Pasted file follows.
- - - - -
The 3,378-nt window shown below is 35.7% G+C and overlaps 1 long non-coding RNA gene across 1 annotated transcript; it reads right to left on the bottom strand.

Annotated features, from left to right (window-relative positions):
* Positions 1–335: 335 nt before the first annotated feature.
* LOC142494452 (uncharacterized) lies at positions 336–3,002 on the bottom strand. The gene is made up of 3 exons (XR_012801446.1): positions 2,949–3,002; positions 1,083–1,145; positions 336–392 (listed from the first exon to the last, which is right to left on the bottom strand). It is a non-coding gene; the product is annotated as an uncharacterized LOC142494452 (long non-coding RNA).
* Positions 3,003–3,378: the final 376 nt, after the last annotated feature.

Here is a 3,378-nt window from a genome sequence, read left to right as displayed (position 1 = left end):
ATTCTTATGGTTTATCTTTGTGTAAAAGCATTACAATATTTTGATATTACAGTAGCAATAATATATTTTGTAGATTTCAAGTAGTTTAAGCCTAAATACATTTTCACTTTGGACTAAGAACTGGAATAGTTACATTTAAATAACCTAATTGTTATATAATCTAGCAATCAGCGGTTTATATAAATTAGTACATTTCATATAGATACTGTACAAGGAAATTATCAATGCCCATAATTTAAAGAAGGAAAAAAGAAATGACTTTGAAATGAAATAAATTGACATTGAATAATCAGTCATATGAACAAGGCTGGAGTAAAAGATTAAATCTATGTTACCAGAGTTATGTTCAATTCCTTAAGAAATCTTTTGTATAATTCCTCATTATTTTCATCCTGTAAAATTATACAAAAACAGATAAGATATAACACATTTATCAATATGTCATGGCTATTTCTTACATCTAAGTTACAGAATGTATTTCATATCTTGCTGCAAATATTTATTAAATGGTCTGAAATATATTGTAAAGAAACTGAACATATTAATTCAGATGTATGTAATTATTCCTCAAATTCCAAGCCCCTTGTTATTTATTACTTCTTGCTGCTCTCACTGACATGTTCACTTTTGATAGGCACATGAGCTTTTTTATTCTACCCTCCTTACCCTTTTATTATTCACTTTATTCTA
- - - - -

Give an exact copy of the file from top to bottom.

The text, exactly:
The 3,378-nt window shown below is 35.7% G+C and overlaps 1 long non-coding RNA gene across 1 annotated transcript; it reads right to left on the bottom strand.

Annotated features, from left to right (window-relative positions):
* Positions 1–335: 335 nt before the first annotated feature.
* LOC142494452 (uncharacterized) lies at positions 336–3,002 on the bottom strand. The gene is made up of 3 exons (XR_012801446.1): positions 2,949–3,002; positions 1,083–1,145; positions 336–392 (listed from the first exon to the last, which is right to left on the bottom strand). It is a non-coding gene; the product is annotated as an uncharacterized LOC142494452 (long non-coding RNA).
* Positions 3,003–3,378: the final 376 nt, after the last annotated feature.

Here is a 3,378-nt window from a genome sequence, read left to right as displayed (position 1 = left end):
ATTCTTATGGTTTATCTTTGTGTAAAAGCATTACAATATTTTGATATTACAGTAGCAATAATATATTTTGTAGATTTCAAGTAGTTTAAGCCTAAATACATTTTCACTTTGGACTAAGAACTGGAATAGTTACATTTAAATAACCTAATTGTTATATAATCTAGCAATCAGCGGTTTATATAAATTAGTACATTTCATATAGATACTGTACAAGGAAATTATCAATGCCCATAATTTAAAGAAGGAAAAAAGAAATGACTTTGAAATGAAATAAATTGACATTGAATAATCAGTCATATGAACAAGGCTGGAGTAAAAGATTAAATCTATGTTACCAGAGTTATGTTCAATTCCTTAAGAAATCTTTTGTATAATTCCTCATTATTTTCATCCTGTAAAATTATACAAAAACAGATAAGATATAACACATTTATCAATATGTCATGGCTATTTCTTACATCTAAGTTACAGAATGTATTTCATATCTTGCTGCAAATATTTATTAAATGGTCTGAAATATATTGTAAAGAAACTGAACATATTAATTCAGATGTATGTAATTATTCCTCAAATTCCAAGCCCCTTGTTATTTATTACTTCTTGCTGCTCTCACTGACATGTTCACTTTTGATAGGCACATGAGCTTTTTTATTCTACCCTCCTTACCCTTTTATTATTCACTTTATTCTA